As I am rapidly approaching my graduation from Northeastern University, I realize that the continuation of my education will be entirely in my own hands. Reading, whether it be news articles, opinion pieces, or book, will be one way that I hope to do so.

Image from Pew Research Center
Image from Pew Research Center

Research from the Pew Research Center found, recently, that 26% of U.S. adults haven’t read a book in the last 12 months. Of course, we’re a busy nation and many adults in the U.S. work more than one job and simply don’t have time to sit down and read an entire book. The Pew Center went on to break down the demographics of those Americans who hadn’t read a book, either in its entirety or just a part, in 12 months and the results are not surprising.

It’s easy to see that demographic groups that are the most powerful in our society are those that were least likely to have not read a book in the last year (i.e. were likely to be among those who HAD read a book in the last year).

Relatively speaking, U.S. adults who were women, white, between the ages of 18 and 49, made more than $75K per year, were college educated, and lived in urban America were most likely to have read a book. Forty percent of Hispanics and adults with a high school degree or less hadn’t read a book in the last year and 33 percent of those with an income of less than $30K hadn’t either.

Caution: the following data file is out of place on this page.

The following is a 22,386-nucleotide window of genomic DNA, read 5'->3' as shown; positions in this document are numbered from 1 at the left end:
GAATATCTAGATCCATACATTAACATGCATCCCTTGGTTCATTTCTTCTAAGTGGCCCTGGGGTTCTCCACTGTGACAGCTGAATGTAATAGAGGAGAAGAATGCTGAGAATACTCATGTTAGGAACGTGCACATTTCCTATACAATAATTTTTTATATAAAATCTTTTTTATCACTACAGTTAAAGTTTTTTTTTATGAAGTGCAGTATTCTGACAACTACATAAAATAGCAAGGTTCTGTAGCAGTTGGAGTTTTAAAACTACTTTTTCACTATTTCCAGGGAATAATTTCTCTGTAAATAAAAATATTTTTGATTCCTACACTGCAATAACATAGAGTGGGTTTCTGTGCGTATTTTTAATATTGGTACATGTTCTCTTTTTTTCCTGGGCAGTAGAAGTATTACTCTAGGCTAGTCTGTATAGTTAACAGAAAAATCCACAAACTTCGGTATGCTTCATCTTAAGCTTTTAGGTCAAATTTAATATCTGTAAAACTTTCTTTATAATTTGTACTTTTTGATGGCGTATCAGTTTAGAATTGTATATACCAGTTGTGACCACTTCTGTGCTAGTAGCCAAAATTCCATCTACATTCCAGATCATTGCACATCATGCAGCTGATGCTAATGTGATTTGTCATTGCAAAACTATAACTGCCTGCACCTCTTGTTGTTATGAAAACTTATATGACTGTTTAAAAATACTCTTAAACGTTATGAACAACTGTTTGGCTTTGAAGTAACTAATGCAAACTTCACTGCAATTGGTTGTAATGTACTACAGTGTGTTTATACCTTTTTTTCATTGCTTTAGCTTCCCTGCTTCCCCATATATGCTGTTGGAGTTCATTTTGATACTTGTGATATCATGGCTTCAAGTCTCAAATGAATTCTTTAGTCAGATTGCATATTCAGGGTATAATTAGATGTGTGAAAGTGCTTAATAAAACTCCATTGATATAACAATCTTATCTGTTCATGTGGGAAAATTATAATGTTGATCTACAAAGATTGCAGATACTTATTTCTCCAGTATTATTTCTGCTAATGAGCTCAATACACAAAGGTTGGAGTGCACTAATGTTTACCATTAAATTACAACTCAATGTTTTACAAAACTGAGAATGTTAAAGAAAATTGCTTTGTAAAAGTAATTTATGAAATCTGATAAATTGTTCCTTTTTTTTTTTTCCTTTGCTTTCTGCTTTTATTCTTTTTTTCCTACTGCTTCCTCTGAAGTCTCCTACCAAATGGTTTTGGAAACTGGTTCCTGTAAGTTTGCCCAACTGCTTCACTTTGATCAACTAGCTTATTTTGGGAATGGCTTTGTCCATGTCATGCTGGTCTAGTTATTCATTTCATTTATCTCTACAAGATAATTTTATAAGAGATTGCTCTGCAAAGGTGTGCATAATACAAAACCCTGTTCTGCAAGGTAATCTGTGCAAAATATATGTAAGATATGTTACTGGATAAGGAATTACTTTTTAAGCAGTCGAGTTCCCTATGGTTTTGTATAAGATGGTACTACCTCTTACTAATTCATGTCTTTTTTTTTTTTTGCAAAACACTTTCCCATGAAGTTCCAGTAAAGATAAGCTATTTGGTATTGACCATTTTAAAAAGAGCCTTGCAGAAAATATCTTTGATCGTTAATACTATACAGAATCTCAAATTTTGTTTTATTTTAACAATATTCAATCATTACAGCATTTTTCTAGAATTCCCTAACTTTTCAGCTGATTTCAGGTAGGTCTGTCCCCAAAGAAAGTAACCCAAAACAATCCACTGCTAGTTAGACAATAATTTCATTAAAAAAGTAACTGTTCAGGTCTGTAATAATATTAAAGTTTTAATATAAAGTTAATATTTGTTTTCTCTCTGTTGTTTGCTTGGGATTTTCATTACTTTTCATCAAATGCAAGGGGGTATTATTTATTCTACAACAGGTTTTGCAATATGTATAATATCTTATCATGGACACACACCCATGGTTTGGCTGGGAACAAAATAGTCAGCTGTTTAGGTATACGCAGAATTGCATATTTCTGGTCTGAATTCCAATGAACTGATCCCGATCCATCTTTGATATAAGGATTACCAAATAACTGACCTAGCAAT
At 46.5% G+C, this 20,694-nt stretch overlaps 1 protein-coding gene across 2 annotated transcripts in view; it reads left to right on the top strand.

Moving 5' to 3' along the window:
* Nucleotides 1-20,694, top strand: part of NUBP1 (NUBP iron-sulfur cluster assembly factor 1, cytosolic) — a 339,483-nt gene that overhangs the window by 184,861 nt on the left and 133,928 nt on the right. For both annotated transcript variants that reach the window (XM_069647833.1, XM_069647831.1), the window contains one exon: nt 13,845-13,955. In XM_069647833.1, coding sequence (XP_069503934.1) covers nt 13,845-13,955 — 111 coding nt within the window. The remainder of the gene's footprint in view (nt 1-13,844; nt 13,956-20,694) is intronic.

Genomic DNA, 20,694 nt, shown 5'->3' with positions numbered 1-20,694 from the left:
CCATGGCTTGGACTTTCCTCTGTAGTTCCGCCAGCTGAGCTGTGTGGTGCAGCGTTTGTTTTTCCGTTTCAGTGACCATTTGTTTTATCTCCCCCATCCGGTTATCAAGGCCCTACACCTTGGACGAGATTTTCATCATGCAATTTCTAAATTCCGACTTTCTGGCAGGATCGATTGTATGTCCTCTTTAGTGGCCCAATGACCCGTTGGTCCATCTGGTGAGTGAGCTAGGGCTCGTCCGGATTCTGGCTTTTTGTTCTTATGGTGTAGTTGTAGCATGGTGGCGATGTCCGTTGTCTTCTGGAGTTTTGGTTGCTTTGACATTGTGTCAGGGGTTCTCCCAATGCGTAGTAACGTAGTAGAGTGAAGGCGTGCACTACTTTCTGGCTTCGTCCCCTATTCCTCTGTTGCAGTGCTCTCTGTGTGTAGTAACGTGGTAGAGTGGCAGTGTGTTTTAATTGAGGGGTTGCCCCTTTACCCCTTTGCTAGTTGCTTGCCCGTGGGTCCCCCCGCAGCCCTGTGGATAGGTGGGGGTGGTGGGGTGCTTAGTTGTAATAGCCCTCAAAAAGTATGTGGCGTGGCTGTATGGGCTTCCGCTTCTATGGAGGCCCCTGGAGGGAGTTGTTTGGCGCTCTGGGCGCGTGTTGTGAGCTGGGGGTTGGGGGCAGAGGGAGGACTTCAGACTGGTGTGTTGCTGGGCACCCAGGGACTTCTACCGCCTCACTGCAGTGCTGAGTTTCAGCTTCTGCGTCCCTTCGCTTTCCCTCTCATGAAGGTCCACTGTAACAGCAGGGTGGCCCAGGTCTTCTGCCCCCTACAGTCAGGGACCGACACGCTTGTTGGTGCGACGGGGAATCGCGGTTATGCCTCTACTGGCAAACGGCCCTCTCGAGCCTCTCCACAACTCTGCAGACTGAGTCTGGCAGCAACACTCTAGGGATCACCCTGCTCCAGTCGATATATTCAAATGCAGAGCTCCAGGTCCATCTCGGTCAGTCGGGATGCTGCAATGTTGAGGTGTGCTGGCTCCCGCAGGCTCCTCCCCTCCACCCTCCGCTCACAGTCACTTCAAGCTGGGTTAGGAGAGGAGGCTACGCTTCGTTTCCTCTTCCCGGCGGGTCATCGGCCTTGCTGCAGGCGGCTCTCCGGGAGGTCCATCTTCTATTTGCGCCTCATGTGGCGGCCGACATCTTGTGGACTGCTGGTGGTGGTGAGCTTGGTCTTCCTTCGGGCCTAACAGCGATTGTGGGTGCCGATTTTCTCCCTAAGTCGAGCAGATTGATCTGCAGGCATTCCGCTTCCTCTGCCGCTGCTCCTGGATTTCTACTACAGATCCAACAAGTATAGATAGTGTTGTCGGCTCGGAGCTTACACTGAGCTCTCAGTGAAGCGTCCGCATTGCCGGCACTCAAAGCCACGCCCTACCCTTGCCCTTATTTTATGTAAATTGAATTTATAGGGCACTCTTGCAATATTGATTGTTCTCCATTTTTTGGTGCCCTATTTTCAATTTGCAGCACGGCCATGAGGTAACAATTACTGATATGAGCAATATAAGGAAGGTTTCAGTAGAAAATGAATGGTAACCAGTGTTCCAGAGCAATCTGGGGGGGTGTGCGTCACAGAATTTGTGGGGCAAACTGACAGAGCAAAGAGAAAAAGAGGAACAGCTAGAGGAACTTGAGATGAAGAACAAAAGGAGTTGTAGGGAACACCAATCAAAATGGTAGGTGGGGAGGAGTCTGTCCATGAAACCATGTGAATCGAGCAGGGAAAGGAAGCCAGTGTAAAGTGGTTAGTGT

The amount of leisure time that adults from different demographics have is, clearly, an influencing factor here. Researcher Andrew Perrin also draws connections to another study from Pew which found that uneducated Americans are among the least likely to own a smartphone or tablet which could also contribute to these distinctions.

Image from Pew Research Center
Image from Pew Research Center

As the percentages of Americans accessing digital copies of books increases, those who aren’t able to afford popular tech platforms may be left behind. In an examination of these numbers including print versus digital trends, Perrin found that while, “the share of Americans who have read a book in the last year is largely unchanged since 2012; more Americans read print books than either read e-books or listen to audio books.”

The Pew Research Center has only been researching these trends since 2011, when the number of American adults who hadn’t read a book in the last year was at 19%. The jump to 26% occurred in 2012 and has since remained steady. It will be interesting to see how these trends develop into the future. Technology is continuously changing the ways in which we consume information, and one can only hope that it will empower and engage more people in their own educations.


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